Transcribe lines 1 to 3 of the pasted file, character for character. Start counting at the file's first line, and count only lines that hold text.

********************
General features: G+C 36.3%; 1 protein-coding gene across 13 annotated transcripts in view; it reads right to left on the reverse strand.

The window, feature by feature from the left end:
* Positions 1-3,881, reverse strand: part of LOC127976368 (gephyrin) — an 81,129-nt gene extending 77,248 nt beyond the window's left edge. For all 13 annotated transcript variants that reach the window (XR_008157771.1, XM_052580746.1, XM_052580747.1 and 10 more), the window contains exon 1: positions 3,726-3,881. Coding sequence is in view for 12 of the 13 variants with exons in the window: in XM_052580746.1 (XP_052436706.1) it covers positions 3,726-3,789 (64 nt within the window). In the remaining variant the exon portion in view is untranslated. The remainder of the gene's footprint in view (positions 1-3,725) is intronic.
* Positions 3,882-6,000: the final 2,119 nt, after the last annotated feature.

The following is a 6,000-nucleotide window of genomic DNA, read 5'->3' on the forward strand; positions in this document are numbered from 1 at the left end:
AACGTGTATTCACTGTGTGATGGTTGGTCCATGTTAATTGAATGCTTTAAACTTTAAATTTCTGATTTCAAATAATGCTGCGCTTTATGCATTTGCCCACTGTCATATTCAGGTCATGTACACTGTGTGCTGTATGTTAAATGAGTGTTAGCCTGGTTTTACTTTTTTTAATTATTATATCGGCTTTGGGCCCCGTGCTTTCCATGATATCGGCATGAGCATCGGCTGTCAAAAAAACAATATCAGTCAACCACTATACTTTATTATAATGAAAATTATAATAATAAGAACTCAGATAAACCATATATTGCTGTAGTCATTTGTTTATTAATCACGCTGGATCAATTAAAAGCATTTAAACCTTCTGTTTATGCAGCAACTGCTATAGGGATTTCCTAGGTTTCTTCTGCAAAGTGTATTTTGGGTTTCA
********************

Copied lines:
General features: G+C 36.3%; 1 protein-coding gene across 13 annotated transcripts in view; it reads right to left on the reverse strand.

The window, feature by feature from the left end:
* Positions 1-3,881, reverse strand: part of LOC127976368 (gephyrin) — an 81,129-nt gene extending 77,248 nt beyond the window's left edge. For all 13 annotated transcript variants that reach the window (XR_008157771.1, XM_052580746.1, XM_052580747.1 and 10 more), the window contains exon 1: positions 3,726-3,881. Coding sequence is in view for 12 of the 13 variants with exons in the window: in XM_052580746.1 (XP_052436706.1) it covers positions 3,726-3,789 (64 nt within the window). In the remaining variant the exon portion in view is untranslated. The remainder of the gene's footprint in view (positions 1-3,725) is intronic.